The main structure from a different angle.
Across the river–about one kilometer in a straight line–is the remains of the abandoned aboriginal village Kuljaljau. Eighty years ago it was home to more than 300 households. I’d put my money on this structure being connected to that village. But I could be wrong. From the maps I’ve seen, I believe there used to be an old mountain road that went right by this area. These stones could very well have something to do with that road instead.
I could ask someone who lives at Laoqijia village. But whatever…let’s just leave it as a mystery.
Pictures and Departure
I stayed at the peak a bit longer to enjoy the moment. Then went and took my peak picture.
Usually there are other random items around the area that hikers have attached to trees and whatnot, but there was nothing of the sort here. Only some old cloth ribbons and the triangulation stone. I’d say this is one of the loneliest peaks as far as “peak décor” goes.
After the pictures I left. I looked back one more time to savor the moment.
It took all of twenty-five minutes to
slide, I mean hike back down to the riverbed. This time I did stop at the cluster of trees to enjoy the shade. From there, my next target was a series of mountain streams that converge to form another perfect spot to relax. This is located on the way back to my bike.
I didn’t stop much for pictures, but it still took a solid forty minutes to get there from the QiJiaXiShan trail head.
I was greeted by garbage from thoughtless “riverbed leisure seekers”. (calling them ‘people’ sounded boring)
This is pretty common here from what I’ve seen in the past. Oh well…it didn’t spoil the area.
I’m not sure if you can make out the three streams in the above picture. One to the left, one to the right, and one in the middle. The middle stream is somewhat obscured. Here they are close up.
There are normally fish, crabs, and frogs all around here. But that day I only saw the fish.
I dare not call these waterfalls, but I guess MAYBE they technically could kinda sorta be called waterfalls? It’s a stretch, I know. I want to come back here during the summer months to see what the water flow is like. As the youngins might say…I bet this place is LIT in the summer!
Anyway…I rested here a bit…got bored and took a selfie…
Then I made my way to a THIRD destination. Yes, there is more!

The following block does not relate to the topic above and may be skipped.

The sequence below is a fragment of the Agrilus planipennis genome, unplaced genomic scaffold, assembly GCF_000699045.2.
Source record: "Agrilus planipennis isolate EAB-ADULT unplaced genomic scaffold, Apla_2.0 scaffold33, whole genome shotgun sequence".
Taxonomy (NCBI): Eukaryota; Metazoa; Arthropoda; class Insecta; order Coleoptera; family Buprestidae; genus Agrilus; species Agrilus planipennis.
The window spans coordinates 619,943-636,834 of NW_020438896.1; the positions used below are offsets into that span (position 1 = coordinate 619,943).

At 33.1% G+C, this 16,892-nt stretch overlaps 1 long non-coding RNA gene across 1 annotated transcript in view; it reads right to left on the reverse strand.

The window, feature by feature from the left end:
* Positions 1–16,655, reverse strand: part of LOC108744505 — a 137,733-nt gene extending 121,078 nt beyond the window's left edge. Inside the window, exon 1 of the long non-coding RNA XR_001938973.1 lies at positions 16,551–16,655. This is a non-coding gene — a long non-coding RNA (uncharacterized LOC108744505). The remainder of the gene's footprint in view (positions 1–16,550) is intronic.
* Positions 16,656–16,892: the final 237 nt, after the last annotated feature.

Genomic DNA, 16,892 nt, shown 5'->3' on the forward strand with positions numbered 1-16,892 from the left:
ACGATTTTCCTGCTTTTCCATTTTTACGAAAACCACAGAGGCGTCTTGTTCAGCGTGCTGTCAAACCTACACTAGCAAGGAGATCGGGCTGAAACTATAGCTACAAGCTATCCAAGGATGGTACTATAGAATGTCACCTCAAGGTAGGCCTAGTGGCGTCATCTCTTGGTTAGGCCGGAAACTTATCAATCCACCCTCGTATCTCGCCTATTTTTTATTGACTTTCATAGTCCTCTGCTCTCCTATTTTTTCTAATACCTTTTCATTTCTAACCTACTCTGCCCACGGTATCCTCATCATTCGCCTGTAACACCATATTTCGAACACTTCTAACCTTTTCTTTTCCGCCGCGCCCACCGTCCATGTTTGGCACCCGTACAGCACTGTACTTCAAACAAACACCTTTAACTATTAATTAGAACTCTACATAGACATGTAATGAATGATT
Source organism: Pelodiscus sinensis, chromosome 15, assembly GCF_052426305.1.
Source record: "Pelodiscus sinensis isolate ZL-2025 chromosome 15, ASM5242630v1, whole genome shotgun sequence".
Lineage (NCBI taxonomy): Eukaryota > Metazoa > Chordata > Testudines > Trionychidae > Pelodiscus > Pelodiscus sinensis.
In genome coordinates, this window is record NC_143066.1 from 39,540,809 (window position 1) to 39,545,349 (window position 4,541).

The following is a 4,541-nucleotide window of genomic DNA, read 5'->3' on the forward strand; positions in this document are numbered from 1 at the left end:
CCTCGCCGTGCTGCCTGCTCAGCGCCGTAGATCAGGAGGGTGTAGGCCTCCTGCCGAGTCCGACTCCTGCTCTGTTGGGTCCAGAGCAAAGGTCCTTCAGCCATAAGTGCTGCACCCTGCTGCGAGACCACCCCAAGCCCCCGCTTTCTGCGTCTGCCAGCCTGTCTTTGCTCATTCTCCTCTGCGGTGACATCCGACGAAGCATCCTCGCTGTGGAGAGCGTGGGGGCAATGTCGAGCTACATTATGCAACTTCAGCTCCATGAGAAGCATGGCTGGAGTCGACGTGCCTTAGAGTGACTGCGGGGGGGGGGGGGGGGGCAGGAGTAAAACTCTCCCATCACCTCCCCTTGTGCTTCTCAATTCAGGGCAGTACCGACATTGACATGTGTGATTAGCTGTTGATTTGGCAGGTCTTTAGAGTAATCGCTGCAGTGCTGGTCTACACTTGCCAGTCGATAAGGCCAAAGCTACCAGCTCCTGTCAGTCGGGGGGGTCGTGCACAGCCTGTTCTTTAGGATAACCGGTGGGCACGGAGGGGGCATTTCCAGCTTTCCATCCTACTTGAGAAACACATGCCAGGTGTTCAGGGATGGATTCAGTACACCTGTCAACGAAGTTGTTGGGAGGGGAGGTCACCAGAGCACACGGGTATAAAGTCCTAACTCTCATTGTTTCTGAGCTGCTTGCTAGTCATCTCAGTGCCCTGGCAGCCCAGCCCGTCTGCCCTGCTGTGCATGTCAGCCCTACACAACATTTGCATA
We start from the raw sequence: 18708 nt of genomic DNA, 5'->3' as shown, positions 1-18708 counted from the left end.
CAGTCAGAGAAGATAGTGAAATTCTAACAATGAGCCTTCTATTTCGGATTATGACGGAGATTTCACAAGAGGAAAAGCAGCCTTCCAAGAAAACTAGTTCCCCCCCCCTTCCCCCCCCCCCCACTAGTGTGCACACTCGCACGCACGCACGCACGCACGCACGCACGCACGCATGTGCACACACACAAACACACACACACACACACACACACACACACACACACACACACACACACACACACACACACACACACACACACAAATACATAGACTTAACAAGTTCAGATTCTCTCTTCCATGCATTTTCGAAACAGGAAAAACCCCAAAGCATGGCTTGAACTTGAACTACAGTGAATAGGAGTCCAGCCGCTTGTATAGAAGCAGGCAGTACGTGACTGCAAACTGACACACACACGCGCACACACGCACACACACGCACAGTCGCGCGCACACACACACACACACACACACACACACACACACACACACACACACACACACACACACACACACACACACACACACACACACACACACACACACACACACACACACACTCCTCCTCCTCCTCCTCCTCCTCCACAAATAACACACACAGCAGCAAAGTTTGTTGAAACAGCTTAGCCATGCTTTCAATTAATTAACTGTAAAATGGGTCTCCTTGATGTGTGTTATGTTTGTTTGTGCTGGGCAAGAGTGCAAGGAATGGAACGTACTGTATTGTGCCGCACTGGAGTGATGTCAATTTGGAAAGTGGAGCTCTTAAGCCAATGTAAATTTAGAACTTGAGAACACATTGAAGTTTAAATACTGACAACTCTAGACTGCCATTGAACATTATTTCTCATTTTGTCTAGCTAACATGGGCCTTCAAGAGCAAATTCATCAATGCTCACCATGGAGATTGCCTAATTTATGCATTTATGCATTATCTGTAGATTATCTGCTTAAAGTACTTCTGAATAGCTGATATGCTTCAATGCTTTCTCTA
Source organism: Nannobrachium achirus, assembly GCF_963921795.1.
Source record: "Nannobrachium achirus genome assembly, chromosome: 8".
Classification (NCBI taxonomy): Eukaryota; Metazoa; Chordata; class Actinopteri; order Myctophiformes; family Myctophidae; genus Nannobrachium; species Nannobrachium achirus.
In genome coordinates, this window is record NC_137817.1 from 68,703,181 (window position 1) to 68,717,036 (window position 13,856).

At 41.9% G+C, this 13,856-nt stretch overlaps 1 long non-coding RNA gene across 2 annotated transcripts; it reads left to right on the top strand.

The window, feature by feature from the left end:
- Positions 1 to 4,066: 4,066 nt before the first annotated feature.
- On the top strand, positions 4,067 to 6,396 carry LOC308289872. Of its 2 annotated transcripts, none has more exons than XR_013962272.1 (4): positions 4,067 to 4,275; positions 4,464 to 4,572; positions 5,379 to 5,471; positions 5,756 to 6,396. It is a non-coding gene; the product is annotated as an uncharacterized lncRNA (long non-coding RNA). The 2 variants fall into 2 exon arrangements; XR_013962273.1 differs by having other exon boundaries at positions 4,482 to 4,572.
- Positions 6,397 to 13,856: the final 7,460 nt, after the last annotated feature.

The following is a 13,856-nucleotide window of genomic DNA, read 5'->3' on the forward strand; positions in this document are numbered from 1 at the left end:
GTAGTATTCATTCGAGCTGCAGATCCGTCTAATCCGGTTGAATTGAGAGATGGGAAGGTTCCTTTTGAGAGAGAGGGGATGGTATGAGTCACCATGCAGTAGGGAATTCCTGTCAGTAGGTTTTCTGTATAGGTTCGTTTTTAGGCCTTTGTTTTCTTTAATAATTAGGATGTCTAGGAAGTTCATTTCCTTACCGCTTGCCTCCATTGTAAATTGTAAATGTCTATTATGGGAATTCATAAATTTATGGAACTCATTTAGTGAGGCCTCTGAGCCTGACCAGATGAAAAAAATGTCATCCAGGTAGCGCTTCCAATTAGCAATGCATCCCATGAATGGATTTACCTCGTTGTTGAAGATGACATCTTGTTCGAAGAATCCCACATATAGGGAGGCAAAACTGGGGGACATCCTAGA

A for REAL Waterfall
If you read my post from the last time I was out here then you know where my next stop is. There’s a hidden waterfall located pretty close to where I parked my bike. But first I needed to hike the near solid hour to get there.
I left the comfort of the shaded stream area…
…and walked back into the unforgiving heat of the open riverbed. I took exactly zero pictures from here to the waterfall; that is, except of this one flower. Enjoy!
Oh yeah…and this abandoned boot sole that must have one heckuva story!
This sole was not too far from the waterfall. A couple minutes later I had arrived.
The waterfall is easy to see when you’re this close. But walk a little further out and it’s difficult to spot.
Speaking of which…can you spot my bike?
So this waterfall is actually TWO waterfalls.
The first time I was here years ago, the bottom part wasn’t here. It was completely covered by the higher riverbed. I could walk right up to the top tier. Now you have to climb up the left side to reach the top.
Here are some shots of them.
There are also fish and crabs here. I think some frogs and the occasional bird too. The second tier is pretty well covered from the sun and is cool when the weather is hot. This is one of my favorite stops when I’m out in this area.
And that’s pretty much it! I hiked back to my bike and followed the trail back to the main road before dark.
I gotta say…this was damn near the perfect hike for me! It’s not often that I enjoyed a hike enough to want to do it again. QiJiaXiShan and the riverbed leading to it certainly made the cut.
I highly recommend this hike with or without the QiJiaXiShan peak. You could simply hike the riverbed, stop at the two water areas, and skip the peak. That would leave you with more time since you might not have a motorcycle that could drive you as far as mine did. I’d estimate an hour and a half hike from the main road to where I parked.
Date hiked: 2020 February 28
GPX Track Download Instructions: Click the track on the map to see the download link
This map includes the route to the streams and waterfalls